It’s possible that the greater miracle was that I survived that evening.
We soon were on a first-name basis with those emergency room staff. The final incident I’ll tell you about occurred the day our new neighbors moved in next door. I was working in the garage, and Darlene was at home this time. Mandy had wandered over to the neighbor’s house to see what was going on. But she soon came running back into the garage where I was working, yelling these disturbing words frantically: “I ate it! I ate it!”
Then she began to vomit explosively.
“What did you eat?” I demanded, but now of course she couldn’t speak, she was so sick. So I picked her up under one arm and instructed her to point and lead the way so I would know what she ate. And she did so obediently, as she continued to wretch out the contents of her stomach.
She pointed next door, and onto the neighbor’s front porch. Sitting to one side was an exotic and tropical-looking potted plant with very large, beautiful leaves. She pointed at that. I saw that one leaf had a single large bite out of it. A Mandy-shaped bite.
I grabbed the plant (just as the neighbors, whom I had not yet met) came out onto the porch, wondering at the commotion and staring at the mess. “Hi, my name is Larry, and this is my daughter Mandy. We live next door. I’m taking her and your plant to the hospital now. Welcome to the neighborhood!”
Darlene and I rushed her to the emergency room. By the time we got there, she had stopped throwing up and seemed better. The staff there identified the plant and said, “Yup, that’s pretty toxic stuff. The good news is, she got it all out of her system within the first 15 minutes. Now here’s our bill.” Soon we were able to take her home, she slightly wiser, and her parents somewhat poorer.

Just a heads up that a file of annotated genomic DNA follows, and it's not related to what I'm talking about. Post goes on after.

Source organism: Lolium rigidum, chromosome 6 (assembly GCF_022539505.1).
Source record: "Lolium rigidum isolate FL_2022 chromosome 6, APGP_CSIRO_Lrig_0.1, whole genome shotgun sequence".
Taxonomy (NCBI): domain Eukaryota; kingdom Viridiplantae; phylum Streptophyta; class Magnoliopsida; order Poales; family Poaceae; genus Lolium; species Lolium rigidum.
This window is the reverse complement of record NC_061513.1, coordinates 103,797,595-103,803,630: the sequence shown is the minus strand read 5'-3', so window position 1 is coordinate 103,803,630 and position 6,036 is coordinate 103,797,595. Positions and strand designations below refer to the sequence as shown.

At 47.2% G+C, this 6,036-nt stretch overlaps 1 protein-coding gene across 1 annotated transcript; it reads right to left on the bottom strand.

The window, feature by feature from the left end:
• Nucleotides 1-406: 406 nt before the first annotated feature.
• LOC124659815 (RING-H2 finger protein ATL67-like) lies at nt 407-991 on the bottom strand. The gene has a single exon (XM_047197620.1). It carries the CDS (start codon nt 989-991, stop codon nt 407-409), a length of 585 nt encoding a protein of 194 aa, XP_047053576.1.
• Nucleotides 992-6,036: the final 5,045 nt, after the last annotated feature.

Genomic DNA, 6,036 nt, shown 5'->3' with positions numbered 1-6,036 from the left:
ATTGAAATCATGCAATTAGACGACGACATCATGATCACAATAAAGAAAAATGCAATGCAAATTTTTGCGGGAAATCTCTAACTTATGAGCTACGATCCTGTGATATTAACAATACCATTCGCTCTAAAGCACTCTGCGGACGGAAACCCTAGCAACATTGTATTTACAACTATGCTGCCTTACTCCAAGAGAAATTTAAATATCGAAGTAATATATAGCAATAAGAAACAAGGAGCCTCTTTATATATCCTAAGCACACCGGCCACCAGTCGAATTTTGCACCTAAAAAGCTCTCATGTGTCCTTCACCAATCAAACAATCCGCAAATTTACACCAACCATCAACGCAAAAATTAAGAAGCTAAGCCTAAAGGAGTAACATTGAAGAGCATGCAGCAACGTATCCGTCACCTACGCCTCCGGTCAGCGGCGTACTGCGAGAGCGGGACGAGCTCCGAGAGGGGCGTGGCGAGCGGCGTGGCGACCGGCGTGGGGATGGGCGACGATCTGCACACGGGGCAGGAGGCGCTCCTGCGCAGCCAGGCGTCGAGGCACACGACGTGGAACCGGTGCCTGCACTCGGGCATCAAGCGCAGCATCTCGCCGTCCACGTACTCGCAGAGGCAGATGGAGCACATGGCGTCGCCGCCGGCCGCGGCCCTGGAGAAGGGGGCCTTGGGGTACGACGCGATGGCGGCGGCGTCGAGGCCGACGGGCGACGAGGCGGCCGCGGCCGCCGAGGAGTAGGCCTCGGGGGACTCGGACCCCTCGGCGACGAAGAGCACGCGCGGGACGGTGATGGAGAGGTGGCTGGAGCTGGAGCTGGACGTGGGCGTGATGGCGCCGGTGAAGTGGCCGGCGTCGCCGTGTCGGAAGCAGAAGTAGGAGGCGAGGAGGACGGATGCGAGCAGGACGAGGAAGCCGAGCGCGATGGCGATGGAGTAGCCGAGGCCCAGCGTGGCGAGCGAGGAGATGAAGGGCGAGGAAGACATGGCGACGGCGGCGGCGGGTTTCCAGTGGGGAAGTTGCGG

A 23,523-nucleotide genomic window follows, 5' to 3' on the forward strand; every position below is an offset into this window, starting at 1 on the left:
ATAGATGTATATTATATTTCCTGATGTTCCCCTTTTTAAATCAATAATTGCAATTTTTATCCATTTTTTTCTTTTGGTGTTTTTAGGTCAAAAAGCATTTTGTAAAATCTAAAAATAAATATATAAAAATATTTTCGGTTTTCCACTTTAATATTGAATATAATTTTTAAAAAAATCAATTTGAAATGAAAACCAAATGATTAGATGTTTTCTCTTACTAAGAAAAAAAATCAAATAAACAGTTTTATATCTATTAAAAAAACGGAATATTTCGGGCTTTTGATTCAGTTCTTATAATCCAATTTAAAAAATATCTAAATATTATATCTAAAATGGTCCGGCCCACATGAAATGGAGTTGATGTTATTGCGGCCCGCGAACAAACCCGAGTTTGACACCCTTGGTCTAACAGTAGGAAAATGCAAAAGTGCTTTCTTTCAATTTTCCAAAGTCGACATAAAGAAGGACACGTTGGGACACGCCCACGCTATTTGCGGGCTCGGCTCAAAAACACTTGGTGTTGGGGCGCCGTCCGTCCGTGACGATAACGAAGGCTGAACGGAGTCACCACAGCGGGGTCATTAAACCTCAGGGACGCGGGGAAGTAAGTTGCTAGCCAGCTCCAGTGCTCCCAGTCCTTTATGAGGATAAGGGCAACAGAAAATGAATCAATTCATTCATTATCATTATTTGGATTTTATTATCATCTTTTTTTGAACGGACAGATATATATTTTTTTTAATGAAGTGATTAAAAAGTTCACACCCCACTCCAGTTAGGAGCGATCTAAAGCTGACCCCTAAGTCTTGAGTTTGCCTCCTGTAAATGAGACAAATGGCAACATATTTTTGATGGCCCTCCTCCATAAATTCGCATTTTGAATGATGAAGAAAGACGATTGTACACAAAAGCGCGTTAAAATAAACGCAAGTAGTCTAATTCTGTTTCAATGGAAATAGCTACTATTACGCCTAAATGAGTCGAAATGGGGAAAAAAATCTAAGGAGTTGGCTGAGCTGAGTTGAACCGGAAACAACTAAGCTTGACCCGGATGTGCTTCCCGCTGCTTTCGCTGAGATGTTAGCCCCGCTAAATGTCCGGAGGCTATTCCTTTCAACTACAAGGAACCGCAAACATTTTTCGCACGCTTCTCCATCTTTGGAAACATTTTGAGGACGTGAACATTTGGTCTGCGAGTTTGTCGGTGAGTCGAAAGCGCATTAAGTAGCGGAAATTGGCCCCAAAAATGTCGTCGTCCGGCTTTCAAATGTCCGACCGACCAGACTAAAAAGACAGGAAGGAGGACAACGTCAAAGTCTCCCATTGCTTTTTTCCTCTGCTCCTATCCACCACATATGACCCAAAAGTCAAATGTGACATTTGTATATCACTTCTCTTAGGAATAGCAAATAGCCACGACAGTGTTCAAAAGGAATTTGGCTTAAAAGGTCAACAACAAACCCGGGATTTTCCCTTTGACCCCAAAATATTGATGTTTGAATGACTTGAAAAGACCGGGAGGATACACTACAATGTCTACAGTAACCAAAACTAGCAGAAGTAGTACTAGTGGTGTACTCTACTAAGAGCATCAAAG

Fortunately Mandy still likes salad, and suffered no other negative long-term effects (that we know of). And on the positive side, we did get to know those neighbors pretty well and became good friends, despite the rather awkward introduction.
The Psalmist said:
Like arrows in the hand of a warrior are the children of one’s youth. How blessed is the man who fills his quiver with them! He shall not be put to shame when he speaks with his enemies in the gate. (127:4-5 ESV)
I’m a blessed man with a quivering quiver. When it comes time to speak with my enemies in the gate, they’d best be prepared for a high-tech weapon featuring whirring blades, flashing lights, and spewing propane, scalding water and vomit.